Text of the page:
I’m beginning this blog with a very self-indulgent story. If you’re not interested, do feel free to skip the next four paragraphs.
From 2008-9, I embarked on my final “learning for fun” quest, in undertaking, for no particular reason, a Masters in History. I suppose I had loved History at GCSE, and had found few Literature Masters I liked the look of. Truthfully, after four years of stamina reading, I had almost forgotten what reading for enjoyment felt like, and rather wanted to recapture this by fasting from fiction for a short while.
In the long summer between my degree ending and this beginning, I took advantage of my enviably jammy job (theatre box office clerk; the quiet days meant luxurious hours of sneaky reading – sorry to all my managers who told me not to) to read all about a section of history I had never studied before.
I had lived in Ireland for four years, choosing to study in a country lacking in tuition fees (yay!) and student loans (at least for foreigners like me). In my studies and in the many, many jobs I had (such multi-tasking certainly pulled me through my Teach First interview) I had noticed that Irish people (warning: massive generalization coming up) seemed to be much more invested in their history than my English contemporaries. I wondered if this might be partly due to our lack of focus on the history of our own country; or perhaps that history is not compulsory after year 9. I was continually struck in Ireland by the omnipresence of history, and woefully underinformed about the country I had started to call my home.
In my pursuit of an understanding of Irish history, I mostly have the staff of Hodges Figgis to thank. I mean, I was on first-name terms with most of the booksellers in that store; something my new Amazon addiction makes me mournful of. I fumbled blindly in pursuit of even a basic knowledge of that country’s history, and with the help of Hodges Figgis (Dawson Street, Dublin 2) began the course with a more than cursory understanding of it.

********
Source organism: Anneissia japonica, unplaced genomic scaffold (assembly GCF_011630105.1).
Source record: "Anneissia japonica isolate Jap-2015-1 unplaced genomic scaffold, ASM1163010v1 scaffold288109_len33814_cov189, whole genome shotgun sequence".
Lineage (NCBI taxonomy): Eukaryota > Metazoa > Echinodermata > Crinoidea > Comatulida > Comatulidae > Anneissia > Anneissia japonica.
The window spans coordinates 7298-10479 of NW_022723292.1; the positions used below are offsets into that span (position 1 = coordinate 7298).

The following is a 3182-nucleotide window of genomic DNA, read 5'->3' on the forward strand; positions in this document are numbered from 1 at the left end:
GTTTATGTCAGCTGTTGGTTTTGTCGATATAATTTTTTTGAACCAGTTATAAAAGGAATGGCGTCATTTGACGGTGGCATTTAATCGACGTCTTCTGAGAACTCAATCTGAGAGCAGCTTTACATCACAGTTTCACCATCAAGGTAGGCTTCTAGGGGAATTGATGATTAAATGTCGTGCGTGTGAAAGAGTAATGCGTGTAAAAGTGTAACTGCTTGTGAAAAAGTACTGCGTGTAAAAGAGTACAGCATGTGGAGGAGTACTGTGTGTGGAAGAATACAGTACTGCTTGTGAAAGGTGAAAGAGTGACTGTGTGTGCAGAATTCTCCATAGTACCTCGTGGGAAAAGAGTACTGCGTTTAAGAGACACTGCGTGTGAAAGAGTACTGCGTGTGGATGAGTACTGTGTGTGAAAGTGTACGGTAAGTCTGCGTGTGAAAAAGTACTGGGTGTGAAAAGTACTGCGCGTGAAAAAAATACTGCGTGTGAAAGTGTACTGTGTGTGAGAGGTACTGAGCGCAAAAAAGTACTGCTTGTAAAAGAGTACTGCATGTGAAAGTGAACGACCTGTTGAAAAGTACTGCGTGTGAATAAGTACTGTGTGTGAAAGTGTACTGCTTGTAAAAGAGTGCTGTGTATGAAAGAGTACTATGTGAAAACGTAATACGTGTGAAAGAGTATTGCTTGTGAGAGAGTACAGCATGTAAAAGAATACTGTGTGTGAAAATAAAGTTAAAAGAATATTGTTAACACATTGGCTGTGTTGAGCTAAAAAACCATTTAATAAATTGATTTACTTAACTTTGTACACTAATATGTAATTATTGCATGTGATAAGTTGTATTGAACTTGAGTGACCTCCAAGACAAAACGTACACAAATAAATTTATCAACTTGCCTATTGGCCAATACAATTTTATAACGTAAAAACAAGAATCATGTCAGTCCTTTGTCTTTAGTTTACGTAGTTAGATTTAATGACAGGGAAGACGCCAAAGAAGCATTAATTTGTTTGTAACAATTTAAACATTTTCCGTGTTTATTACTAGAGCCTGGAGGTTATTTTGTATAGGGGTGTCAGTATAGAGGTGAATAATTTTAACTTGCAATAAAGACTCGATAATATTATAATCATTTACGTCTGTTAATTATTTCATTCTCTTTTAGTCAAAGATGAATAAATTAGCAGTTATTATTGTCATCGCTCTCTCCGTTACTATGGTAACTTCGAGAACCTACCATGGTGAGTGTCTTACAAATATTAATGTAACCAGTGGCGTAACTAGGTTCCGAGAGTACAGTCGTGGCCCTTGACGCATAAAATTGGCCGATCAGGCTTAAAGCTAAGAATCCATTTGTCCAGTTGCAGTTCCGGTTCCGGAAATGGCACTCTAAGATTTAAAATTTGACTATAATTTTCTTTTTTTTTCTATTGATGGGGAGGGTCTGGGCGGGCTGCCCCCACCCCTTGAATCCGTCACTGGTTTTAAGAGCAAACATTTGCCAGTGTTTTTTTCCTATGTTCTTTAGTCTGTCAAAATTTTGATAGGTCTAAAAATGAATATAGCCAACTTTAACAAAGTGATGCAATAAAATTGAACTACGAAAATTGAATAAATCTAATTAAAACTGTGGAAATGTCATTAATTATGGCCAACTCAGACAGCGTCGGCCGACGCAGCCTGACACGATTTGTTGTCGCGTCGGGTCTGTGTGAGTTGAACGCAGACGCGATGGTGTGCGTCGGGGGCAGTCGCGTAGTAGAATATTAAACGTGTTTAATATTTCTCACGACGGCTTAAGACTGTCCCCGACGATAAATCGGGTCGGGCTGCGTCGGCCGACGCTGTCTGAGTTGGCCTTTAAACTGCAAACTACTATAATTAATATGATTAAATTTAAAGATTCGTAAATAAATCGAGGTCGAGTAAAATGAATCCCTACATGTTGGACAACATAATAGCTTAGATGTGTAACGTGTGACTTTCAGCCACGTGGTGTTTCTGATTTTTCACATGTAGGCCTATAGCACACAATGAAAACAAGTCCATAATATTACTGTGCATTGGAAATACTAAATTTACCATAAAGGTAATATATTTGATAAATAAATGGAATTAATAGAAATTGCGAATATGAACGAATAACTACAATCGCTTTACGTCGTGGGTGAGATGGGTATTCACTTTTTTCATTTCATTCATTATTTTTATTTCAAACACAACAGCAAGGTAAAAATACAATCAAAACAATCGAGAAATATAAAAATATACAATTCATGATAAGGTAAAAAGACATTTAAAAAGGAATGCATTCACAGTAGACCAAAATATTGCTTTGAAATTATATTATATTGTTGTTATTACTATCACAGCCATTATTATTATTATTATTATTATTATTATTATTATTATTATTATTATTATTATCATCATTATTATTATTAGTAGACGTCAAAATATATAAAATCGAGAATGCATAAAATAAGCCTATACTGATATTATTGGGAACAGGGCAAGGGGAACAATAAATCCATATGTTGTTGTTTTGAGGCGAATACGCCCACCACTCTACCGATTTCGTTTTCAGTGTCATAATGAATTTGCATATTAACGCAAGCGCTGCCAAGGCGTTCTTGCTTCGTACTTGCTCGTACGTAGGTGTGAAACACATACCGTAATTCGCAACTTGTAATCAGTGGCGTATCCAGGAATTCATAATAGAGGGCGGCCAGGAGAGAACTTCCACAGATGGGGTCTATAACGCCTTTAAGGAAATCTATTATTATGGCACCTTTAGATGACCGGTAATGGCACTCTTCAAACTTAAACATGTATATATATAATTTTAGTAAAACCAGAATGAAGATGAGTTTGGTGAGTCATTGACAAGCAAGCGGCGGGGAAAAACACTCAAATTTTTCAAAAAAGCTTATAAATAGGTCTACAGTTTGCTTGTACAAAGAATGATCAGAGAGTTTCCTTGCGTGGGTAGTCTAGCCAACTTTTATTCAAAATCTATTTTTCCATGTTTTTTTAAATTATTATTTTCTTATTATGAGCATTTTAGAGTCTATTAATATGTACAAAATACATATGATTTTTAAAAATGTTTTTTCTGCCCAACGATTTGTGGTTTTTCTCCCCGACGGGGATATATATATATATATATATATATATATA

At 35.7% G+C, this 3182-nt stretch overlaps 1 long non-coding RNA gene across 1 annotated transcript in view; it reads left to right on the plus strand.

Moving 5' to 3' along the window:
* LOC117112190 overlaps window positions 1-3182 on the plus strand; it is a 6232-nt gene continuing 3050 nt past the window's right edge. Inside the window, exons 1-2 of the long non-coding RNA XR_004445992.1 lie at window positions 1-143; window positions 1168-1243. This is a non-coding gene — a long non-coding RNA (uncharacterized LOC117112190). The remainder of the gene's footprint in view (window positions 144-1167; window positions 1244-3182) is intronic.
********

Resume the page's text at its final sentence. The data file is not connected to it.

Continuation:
What this laborious exercise taught me was the power of self-learning, something I advocate from time to time in my own classroom. The amount we can learn simply by reading, once we have acquired higher levels of literacy, is astonishing. I sought to contextualise my new historical fascination, and even managed to branch out from my country of specialism.
The mighty Hodges Figgis
Yet history isn’t just about places and names and acts. It is also about culture. One of my favourite books is a history book; Orlando Figes’ Natasha’s Dance explores the highlights of Russian culture (including literature, but also music, dance and drama) in the context of its social and political history. Coupled with an exquisite writing style, I would highly recommend this book for anyone even faintly interested in anything to do with Russia.
In my English degree, my most loved lecturer, Dr. Amanda Piesse (Renaissance drama – and no, that didn’t mean very much Shakespeare) talked about New Historicism: the influence of history on a text, but also of a text on history. This pervasive idea in literary criticism strikes me as one very crucial reason that we should all be readers of history.
Far be it for me to expostulate on what a National Curriculum should and should not contain, but should someone more qualified than I suggest a compulsory study of History from the beginning of primary to the end of secondary, I would very much be in favour of this for our budding literary critics.
The purpose of literature is not only decorative; it is also educative. We read not for pure escapism; we read to inhabit other minds, other places and other times. If we are interested and delighted by fiction, we may also find interest and delight in history. We find story-telling not only in fiction.
Our children deserve a broad and balanced curriculum. Can you study literature without history? Can you study literature without Classics? Well, of course you can. But is it as good?